| Dominick, Mark
Here it comes, the Dominick and Mark Show,
joined by, maybe--now and then for added drama--Orenthal!
Mr. Dunne, who has in latter years dedicated himself to
solving every single so-called "celebrity" murder and
to announcing his verdicts even before the jury is chosen--and
Mr. Furhman, who by committing perjury about his racist
remarks, did more to derail the case against Orenthal
Simpson (although Marcia Clark and Christopher Darden
contributed mightily) have apparently, like, bonded; although
in fairness to Mr. Furhman, it should be noted that Mr.
Dunne seems much more committed to the relationship (praising
the cop repeatedly in Vanity Fair), but then, Mr. Furhman
doesn't strike one as being one of your more passionate
or emotional cops, whereas Mr. Dunne quivers with emotion,
In Los Angeles recently to promote his new nonfiction book (and, from a good table at Spago, to observe Los Angeles for his regular "in depth" reports about the horrors of our city, horrors that caused him to flee to the peaceful, clean, and unviolent City of New York with its sweetly bucolic air), Mr. Dunne announced he intends to get to the truth about the reasons for the murders of Kitty and Jose Menendez by their two sons. How? How else! By asking Lyle
himself--he's in prison for life. "I bet they let me come, I bet Lyle does," he predicted, with his usual self-confident passion.
Never mind that Mr. Dunne doubted that there had been any molestation whatsoever in the Menendez case, although some of us who may be knowledgeable in the area heard the unmistakable ring of truth in the testimony of the two young men about molestation by their father (whatever else they may have lied about), details that could be reported only by those who may have experienced something of the
sort--including the horror that may lie behind a closed door that threatens to open at any moment, when, on the other side, there is
someone--in this case Father Menendez--who may rush out to terrorize…..
Now about Mr. Dunne's buddy, Mr. Fuhrman: He has a radio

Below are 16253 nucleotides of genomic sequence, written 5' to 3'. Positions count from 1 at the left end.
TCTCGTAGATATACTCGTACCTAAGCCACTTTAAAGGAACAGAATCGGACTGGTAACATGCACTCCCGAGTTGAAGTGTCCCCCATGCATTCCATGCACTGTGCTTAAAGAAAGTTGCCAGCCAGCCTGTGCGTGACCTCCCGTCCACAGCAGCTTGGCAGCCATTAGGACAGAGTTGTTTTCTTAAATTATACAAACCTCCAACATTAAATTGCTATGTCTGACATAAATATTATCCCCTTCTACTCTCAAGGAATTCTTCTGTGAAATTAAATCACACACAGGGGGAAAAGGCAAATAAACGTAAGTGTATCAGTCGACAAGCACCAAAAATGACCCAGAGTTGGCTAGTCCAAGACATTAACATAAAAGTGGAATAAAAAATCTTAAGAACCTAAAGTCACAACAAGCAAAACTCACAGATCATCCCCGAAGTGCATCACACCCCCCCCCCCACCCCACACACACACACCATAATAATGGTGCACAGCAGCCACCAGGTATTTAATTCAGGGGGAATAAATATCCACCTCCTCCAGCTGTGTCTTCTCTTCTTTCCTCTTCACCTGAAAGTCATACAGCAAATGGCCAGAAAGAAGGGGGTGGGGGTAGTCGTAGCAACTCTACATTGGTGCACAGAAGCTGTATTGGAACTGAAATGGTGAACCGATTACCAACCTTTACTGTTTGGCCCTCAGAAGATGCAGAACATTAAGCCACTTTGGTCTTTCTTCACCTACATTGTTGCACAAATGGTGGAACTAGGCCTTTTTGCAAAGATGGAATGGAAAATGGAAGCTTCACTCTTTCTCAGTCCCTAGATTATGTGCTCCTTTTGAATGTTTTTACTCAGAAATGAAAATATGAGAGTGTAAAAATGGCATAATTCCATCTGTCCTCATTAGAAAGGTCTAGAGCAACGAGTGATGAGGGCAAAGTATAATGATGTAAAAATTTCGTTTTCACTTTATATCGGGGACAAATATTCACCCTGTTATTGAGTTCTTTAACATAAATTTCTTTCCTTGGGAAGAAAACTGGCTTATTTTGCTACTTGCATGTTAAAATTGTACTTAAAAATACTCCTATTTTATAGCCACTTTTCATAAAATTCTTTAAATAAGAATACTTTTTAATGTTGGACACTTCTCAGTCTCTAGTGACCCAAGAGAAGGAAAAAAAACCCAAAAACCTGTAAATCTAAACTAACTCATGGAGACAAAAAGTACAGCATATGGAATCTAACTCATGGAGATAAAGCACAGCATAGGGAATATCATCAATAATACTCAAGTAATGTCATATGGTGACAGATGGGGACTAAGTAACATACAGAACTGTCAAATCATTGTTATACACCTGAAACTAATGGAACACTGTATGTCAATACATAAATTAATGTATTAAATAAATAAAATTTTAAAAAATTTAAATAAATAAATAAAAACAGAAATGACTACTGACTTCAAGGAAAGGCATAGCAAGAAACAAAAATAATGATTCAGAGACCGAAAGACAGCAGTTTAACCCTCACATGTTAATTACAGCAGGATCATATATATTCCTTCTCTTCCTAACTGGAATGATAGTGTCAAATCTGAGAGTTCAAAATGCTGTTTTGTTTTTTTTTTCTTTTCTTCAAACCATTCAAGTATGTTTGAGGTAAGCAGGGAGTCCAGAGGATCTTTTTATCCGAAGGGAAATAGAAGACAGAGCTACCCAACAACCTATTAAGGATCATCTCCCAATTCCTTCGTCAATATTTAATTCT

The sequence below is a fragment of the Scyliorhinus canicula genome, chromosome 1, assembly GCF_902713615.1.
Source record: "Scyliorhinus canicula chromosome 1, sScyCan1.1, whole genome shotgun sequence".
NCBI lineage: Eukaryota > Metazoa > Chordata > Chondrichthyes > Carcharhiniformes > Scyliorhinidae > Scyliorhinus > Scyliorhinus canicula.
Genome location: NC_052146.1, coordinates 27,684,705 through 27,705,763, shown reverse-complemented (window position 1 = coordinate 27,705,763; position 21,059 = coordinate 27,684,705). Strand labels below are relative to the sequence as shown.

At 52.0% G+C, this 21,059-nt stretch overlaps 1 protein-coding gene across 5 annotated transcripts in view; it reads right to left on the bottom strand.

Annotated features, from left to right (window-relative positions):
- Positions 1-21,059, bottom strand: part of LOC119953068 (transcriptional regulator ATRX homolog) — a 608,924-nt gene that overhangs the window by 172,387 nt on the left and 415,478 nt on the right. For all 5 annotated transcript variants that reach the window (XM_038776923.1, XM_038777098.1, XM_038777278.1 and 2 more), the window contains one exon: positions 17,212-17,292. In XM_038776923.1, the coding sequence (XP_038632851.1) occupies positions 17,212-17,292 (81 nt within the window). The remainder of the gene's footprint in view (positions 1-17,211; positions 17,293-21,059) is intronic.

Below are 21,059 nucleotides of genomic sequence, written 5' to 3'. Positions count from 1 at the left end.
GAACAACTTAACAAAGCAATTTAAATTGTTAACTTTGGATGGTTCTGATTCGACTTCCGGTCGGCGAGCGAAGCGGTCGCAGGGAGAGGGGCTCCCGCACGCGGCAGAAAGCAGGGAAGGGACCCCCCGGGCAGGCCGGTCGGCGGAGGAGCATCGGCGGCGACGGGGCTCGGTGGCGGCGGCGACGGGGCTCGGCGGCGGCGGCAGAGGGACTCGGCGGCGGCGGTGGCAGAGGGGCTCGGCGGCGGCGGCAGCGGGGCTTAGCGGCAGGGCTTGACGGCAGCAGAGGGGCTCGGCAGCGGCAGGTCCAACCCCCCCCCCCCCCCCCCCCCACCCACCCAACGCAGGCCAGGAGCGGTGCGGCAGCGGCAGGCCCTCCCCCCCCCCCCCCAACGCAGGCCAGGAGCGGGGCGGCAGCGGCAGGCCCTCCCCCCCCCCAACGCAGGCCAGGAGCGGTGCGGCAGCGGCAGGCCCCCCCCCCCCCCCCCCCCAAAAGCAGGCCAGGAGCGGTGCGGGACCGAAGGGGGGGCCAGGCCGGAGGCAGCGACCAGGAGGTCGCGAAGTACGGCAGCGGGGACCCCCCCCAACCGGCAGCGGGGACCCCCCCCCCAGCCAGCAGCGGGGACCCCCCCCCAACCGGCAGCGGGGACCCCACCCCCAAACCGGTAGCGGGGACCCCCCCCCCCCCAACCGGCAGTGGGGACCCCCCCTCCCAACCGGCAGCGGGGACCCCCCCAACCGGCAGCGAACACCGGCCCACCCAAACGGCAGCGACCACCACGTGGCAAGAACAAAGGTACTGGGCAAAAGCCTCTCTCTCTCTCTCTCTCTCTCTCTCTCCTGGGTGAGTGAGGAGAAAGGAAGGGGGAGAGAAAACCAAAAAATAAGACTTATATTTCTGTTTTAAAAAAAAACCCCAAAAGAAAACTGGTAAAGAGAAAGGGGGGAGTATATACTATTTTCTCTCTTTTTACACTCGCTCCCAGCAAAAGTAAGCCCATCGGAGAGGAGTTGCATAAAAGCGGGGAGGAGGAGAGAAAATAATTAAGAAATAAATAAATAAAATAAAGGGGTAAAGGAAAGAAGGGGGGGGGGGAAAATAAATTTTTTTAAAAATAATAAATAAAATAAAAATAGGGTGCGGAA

show--no, he's not a disc jockey yet--in Spokane. He, too, goes about delving into "the truth," although he wasn't able to tell it during the Simpson trial.... To round out accounts: Orenthal
Simpson--still assiduously searching every golf hole for the murderer of his ex-wife and her friend, Nicole Simpson and Ron
Goldman--bragged in a recent New Yorker Magazine article about all the women he can easily get. Dunne, Furhman & Simpson! Take it on the road, dudes, like Timothy Leary and Gordon Liddy did, a barrel of laughs, those two. Think about what those three could do: Call it "Crimes of the Rich and Famous," a phrase Mr. Dunne inspired during his recent Los Angeles visit, when he went on to proclaim verdicts on Representative Gary Condit and the disappearance of Chandra Levy, and to announce his participation in reporting on the case of publicist Lizzy Grubman, who gunned down patrons in a Hamptons nightclub in a snit over being asked to remove her father's Mercedes SUV from a no-parking lane. With a bunnyish, slightly naughty smile, Mr. Dunne congratulated himself: "As you can see, I'm not attracted to street crime, I like rich people crime."
Oh, too bad. He might do some good if he investigated the death of homeless woman Margaret Mitchell (what an ironic name, that of the small, frail woman killed by a cop because he thought she was about to menace him with a
screwdriver--and the nervous cop isn't even being prosecuted). Please, Mr. Dunne, just consider putting your ample resources and sleuthing expertise, and the access your celebrity gives you to the
media--please consider investigating the injustice of Margaret Mitchell's killing. Then, Mr. Dunne, please go out on "the streets" now and then and tell your readers what's happening every day to the unrich and the unfamous out there.
Los Angeles, California
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Original material by John Rechy appears
frequently on these pages.